Hey, all! Happy Tuesday! We’re officially in the second half of summer – if you’re like me, the Fourth of July marks the halfway point. My back to school dreams have started and my wheels have been turning, thinking about changes and updates I’m making in my classroom for the new year! Are you looking for ideas and energy to jumpstart your back to school planning? Illuminate is the book for you! Here are my top three reasons that teachers should read Illuminate before school starts:
1. Motivation (XP, Take What You Need)
A few years ago, I learned about the concept of gamification of learning at a conference and immediately thought, “this seems like a lot of extra work.” I fell into the same motivation slump that my students were experiencing – teacher facepalm moment. When I finally jumped into the gamification pool, the results were awesome! Students love earning XP for completing assignments, “bonus missions,” and winning games. I often find myself “throwing XP around like confetti” to help give my students that extra boost of encouragement. Check out Chapter 8 of Illuminate for a guide to getting started with XP and gamification!
2. Virtual Field Trips (Google Earth, Nearpod)
My students LOVE going on virtual field trips. Heck, I LOVE going on virtual field trips! Really, though … who doesn’t?! It’s fun, educational, and super engaging for students at all grade levels. As a high school Social Studies teacher, we use virtual field trips almost daily to connect with places, people, and concepts we’re learning about. Are you discussing the branches of government? Check out the White House, Supreme Court building, and the Capitol building! Learning about French monarchies? Tour the Palace of Versailles! The possibilities are endless and the result is an engaging component to your lesson, using technology. Interested in learning more about taking your students on virtual tours, but also helping them create their own virtual reality? You’ll love Chapter 2 of Illuminate!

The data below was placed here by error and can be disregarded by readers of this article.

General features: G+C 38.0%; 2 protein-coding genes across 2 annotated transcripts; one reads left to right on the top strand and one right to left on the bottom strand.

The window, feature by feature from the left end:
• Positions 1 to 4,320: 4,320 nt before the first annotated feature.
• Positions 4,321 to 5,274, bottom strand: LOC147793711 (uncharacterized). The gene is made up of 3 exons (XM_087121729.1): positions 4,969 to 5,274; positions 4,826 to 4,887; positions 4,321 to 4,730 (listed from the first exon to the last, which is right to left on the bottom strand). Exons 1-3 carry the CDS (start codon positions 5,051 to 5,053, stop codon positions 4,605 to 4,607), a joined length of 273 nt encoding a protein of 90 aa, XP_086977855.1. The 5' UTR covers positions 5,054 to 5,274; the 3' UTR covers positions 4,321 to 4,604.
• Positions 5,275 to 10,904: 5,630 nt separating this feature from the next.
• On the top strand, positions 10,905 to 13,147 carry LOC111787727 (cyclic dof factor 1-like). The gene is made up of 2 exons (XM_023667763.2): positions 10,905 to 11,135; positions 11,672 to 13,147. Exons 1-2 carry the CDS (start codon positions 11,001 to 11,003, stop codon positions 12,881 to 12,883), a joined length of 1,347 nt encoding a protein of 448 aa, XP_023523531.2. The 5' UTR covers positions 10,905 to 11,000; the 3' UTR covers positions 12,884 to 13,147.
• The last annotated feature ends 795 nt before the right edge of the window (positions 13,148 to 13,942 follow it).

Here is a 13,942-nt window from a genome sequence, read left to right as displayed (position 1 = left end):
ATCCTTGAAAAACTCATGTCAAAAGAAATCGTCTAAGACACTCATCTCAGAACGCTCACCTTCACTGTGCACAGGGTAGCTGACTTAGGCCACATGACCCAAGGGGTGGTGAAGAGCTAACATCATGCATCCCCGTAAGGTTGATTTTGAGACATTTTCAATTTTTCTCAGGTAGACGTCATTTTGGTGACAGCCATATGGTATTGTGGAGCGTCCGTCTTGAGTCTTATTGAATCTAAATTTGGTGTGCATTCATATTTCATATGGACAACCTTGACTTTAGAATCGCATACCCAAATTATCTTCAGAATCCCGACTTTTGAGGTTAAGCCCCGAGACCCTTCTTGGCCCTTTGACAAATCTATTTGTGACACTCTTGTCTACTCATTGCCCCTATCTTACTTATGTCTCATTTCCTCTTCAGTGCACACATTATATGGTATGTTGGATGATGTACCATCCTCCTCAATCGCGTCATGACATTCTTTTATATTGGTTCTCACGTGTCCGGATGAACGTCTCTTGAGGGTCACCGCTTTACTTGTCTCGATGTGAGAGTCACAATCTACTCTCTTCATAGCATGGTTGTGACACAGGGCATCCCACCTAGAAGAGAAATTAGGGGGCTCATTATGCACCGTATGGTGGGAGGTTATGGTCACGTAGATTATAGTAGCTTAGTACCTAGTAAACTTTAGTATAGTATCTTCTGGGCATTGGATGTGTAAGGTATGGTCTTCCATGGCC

3. Demonstrate Learning with Memes (IMG Flip, Google Drawings)
Memes … they’re EVERYWHERE! We see them, and so do our students. When we can connect pop culture with class content, student engagement can go through the roof! As a year-end activity, my Government students create memes that describe concepts they’ve learned in class. I preface the activity with this: “pretend that you’ve just met someone who only speaks ‘meme’ and you must explain the concept of ________ to them using a meme.” The products that my students create are fantastic! Definitely check out Chapter 3 of Illuminate for more tips on using memes in your classroom, but also how to encourage your students to create representations of what they’ve learned!
Have you read Illuminate, yet? I’d love to hear your thoughts!
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